April Announcement

I would be honored to have your support in the upcoming Bencher election. Je serais honoré d’avoir votre soutien à la prochaine élection de conseiller. My platform includes:
LSO to Regulate Firms – The Law Society needs to deal with systemic and individual discrimination in our profession. The ability of the Law Society to regulate law firms as well as lawyers, will have an important impact on issues faced by female and racialized lawyers as well as the LGBTQ community. Regulation of law firms will provide the Law Society with an important tool in this area.
Access to Justice – Let’s put the “aid” back in legal aid – we need more government funding, full stop. It is in the interest of the profession and society at large to have a properly funded legal aid system.
Support for Small Law Firms and Sole Practitioners – The LSO needs to develop a wider range of programs and practice aids for sole practitioners and smaller firms. This need has been magnified recently by the inability of law school graduates to find articling positions, and newly called lawyers to find positions with experienced practitioners.
As a profession, we face numerous challenges, some historical, but many having emerged more recently. Our Law Society’s role in meeting these challenges is to govern in a way that both meets its public interest mandate and ensures that we have a viable profession going forward.

Barbara Hendrickson quoted in Law Times article “Taking the Business Plunge” November 28, 2016

Quoted from Law Times “Taking the Business Plunge” – November 28, 2016

“Networking was critical,  she [Barbara Hendrickson] says, and prompted her to start the Toronto Business Lawyers Association, a referral group of like-minded lawyers from small firms that focus on servicing businesses.”

Click to view original article (PDF): barbara-hendrickson-nov-28-2016-article

Why small is beautiful for exchanging ideas, tips and experiences – By Mitch Kowalski

Talk about re-thinking legal services often focuses on large firms and expensive technology.

A lot of this discussion is beyond the means of solo lawyers or small firms. Little wonder, then, that pint-sized, grass roots associations have been popping up to help “solos and smalls” explore how they can deliver legal services in a way that creates value for clients and profit for themselves.

For some time now, I’ve been hearing rumblings that the large Canadian bar associations no longer provide enough value to their members. The sudden formation of these small ad-hoc groups over breakfast, lunch or pizza dinners is a sure sign that the large bar associations aren’t the best way for solos and smalls to exchange ideas, tips and even client referrals.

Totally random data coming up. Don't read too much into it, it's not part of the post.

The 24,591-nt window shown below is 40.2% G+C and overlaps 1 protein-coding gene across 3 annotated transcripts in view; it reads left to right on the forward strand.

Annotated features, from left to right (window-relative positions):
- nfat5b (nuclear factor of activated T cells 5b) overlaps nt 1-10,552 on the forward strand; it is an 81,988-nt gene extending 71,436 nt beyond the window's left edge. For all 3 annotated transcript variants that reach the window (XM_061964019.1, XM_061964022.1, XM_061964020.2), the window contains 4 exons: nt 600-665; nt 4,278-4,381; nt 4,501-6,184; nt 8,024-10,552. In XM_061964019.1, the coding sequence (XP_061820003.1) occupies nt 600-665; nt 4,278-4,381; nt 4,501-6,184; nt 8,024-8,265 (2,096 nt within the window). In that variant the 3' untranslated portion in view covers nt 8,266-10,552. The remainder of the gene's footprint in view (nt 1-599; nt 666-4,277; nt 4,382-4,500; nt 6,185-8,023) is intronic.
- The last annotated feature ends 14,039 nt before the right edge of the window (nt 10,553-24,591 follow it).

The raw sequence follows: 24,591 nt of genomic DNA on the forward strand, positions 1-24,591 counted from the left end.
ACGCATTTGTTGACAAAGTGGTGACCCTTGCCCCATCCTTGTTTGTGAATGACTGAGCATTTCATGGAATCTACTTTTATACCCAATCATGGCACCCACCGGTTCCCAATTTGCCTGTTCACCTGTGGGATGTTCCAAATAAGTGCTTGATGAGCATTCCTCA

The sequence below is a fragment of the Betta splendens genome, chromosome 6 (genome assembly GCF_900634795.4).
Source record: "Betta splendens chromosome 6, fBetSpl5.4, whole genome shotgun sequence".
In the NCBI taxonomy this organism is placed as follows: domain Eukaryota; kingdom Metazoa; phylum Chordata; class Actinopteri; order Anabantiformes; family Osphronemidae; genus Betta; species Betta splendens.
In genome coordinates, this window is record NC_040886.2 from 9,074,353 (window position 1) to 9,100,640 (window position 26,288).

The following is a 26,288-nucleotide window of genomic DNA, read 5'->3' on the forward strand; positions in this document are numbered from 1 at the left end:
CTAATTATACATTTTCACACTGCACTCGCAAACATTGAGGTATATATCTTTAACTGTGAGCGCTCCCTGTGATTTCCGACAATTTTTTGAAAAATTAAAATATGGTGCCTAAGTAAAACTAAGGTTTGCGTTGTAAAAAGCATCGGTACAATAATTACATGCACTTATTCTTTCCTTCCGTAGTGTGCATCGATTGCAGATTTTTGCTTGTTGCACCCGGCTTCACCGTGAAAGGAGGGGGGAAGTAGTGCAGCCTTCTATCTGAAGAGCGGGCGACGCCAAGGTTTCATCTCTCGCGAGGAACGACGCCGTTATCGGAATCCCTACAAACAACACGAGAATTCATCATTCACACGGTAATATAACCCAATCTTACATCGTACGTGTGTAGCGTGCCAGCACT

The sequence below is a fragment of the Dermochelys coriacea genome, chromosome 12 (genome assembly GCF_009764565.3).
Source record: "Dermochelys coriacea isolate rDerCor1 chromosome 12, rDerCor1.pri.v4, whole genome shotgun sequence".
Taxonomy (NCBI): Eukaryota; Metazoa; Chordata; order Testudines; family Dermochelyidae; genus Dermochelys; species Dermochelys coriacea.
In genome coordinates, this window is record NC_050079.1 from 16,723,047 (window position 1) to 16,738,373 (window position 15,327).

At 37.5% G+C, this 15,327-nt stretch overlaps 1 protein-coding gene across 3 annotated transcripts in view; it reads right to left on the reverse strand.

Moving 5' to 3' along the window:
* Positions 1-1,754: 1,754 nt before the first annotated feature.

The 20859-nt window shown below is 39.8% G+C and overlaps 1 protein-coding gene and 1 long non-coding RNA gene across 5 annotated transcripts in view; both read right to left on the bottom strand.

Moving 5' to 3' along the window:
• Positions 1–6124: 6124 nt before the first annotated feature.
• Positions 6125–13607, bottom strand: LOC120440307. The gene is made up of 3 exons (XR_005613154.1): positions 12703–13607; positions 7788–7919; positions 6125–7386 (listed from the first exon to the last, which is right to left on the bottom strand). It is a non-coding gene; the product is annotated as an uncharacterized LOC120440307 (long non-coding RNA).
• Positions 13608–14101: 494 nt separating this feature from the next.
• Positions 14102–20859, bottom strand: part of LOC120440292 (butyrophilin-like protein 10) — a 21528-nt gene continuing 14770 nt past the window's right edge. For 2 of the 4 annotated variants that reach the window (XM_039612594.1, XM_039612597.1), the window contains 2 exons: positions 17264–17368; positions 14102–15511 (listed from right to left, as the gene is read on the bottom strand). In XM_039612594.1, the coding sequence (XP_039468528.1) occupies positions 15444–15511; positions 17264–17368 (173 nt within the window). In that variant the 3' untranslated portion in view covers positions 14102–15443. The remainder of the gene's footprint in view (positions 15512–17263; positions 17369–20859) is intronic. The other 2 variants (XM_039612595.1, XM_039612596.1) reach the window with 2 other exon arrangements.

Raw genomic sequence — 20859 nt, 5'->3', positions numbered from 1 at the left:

Solos and smalls have remarkably different experiences and challenges compared with lawyers at the big law firms. These new gatherings fill a void by placing a greater emphasis on the actual “business” of law, than upon “the law” itself.  This is something solos and smalls truly appreciate. Their clients tend to be exceptionally price conscious, and these lawyers have far more financial skin in the game than their big law firm cousins — rent, office costs and all salaries come directly out of their pocket every month if revenue comes up short.

Working as a solo or a small can be a lonely and scary existence. Building relationships with colleagues and sharing experiences and ideas are vital to a healthy legal practice. For a profession that is mostly comprised of introverts, finding the right colleague and mentor can be a daunting task at big, traditional legal trade association events. Introverts are more apt to thrive in small, intimate settings where everyone is given an opportunity to be heard, and is encouraged to share.

The inaugural gathering of The Self-Rep Navigators started with inauspicious beginnings. Initially, co-founders Heather Hui-Litwin and Michael Hassell held informal discussions with a select group of like-minded lawyers to gauge interest in helping self-represented litigants (primarily in family law) through limited scope retainer arrangements.

Those discussions resulted in the creation of a small group of lawyers who now gather to discuss how to best provide affordable services in a market that is exceptionally fixated on price.

Lest anyone think that family law is alone in these issues, I was invited to a meeting of the Toronto Business Lawyers Association, recently created by Barbara Hendrickson for the purpose of gathering solos and smalls with a business law focus to connect, provide referrals and share advice on the business of law in a small, informal, non-judgmental atmosphere. It’s an approach that has also worked well for the Legal Innovators Roundtable, which was fortunate to secure sponsorship from Thomson Reuters, but has retained its intimate, small group feel.

These “cottage” gatherings have no formal headquarters, no fees, no annual meeting, no awards, no officers, no directors, no formal legal education agendas and no egos. They’re just groups of lawyers who are trying to make sense of it all, and who are keen to just get on with it.

The intimacy of these gatherings often leads to better conversations, to better connections and to better time spent than what one would receive at your garden variety “continuing legal education” event. With apologies to E.F. Schumacher, this growing “Small is Beautiful” movement in lawyer gatherings may be the future of lawyer associations. It may also result in some exciting, positive and workable changes to legal service delivery.

Financial Post – Toronto lawyer Mitch Kowalski is author of Avoiding Extinction: Reimagining Legal Services for the 21st Century.

SOURCE: http://business.financialpost.com/legal-post/mitch-kowalski-why-small-is-beautiful-for-exchanging-ideas-tips-and-experiences